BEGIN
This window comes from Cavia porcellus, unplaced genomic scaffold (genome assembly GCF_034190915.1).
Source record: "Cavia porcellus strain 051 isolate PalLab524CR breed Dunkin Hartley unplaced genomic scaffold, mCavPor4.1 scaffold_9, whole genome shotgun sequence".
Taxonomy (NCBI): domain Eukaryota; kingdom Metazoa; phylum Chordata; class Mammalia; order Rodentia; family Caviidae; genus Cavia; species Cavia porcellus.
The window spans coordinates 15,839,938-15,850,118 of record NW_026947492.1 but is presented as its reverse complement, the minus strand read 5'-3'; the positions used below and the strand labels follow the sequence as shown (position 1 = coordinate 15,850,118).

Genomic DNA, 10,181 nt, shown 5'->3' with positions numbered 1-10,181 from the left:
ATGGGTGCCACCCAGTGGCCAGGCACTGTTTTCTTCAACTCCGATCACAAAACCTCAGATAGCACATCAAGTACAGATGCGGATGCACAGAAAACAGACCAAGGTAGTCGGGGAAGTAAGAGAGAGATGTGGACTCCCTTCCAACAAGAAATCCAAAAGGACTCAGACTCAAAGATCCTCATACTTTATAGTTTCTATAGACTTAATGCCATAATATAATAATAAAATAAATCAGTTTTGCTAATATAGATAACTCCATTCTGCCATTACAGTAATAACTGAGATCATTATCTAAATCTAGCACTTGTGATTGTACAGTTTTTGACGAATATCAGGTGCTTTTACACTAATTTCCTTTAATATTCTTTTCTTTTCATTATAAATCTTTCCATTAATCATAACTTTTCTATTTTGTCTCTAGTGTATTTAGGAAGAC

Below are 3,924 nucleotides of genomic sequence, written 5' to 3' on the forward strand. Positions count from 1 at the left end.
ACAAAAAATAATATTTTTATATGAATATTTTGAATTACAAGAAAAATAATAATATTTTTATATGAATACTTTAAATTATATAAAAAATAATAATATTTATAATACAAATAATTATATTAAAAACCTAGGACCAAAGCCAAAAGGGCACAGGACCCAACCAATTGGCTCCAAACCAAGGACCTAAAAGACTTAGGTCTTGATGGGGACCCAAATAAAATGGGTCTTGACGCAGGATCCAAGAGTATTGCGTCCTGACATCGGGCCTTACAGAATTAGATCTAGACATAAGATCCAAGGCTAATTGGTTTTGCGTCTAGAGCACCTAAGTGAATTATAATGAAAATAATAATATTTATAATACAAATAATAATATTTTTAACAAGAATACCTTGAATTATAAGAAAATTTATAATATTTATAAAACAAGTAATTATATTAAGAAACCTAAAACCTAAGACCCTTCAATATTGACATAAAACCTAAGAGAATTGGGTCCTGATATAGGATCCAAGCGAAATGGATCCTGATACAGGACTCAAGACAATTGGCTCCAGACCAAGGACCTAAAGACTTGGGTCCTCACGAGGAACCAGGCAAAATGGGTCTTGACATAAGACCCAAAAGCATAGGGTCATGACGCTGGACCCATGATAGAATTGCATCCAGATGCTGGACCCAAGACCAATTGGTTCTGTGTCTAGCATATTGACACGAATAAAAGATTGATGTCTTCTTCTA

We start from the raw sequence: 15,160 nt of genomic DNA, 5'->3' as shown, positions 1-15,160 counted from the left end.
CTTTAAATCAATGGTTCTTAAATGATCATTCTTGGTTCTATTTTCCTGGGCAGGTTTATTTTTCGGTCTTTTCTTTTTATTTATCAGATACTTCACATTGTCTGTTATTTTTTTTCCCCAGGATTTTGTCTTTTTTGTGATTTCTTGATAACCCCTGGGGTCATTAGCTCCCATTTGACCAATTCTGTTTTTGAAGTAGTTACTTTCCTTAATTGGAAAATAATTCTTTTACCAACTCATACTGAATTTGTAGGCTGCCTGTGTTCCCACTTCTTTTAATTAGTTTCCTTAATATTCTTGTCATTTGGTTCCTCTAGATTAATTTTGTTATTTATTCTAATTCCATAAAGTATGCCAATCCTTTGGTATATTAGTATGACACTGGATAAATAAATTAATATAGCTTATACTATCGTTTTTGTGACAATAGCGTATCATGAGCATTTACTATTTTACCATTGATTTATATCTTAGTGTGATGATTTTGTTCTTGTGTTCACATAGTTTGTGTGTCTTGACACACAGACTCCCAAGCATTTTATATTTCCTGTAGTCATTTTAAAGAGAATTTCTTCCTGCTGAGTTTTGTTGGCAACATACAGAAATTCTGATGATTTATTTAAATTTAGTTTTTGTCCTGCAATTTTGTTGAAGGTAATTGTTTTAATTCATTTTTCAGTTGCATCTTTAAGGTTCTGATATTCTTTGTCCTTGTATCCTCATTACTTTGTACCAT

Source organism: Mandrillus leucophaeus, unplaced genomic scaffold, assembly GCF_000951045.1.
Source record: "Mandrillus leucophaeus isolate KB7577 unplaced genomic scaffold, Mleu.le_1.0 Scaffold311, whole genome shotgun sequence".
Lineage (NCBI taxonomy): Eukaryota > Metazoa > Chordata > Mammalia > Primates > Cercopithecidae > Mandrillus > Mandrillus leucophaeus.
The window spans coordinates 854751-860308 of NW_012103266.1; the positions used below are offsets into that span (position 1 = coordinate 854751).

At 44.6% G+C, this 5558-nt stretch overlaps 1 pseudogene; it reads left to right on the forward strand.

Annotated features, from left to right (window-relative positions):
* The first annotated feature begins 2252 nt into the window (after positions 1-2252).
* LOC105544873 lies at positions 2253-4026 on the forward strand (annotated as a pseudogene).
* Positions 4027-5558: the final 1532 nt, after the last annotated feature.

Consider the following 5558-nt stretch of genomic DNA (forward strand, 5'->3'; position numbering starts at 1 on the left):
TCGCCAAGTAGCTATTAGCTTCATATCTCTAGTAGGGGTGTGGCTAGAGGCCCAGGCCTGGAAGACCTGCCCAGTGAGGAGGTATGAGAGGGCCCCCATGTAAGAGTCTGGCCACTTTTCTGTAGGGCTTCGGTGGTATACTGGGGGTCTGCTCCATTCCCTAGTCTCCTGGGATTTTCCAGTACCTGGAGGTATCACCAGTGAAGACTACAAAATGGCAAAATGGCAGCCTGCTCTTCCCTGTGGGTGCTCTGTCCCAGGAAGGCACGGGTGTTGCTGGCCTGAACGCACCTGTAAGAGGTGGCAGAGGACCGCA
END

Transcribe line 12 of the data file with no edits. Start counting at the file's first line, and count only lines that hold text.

Source record: "Mandrillus leucophaeus isolate KB7577 unplaced genomic scaffold, Mleu.le_1.0 Scaffold311, whole genome shotgun sequence".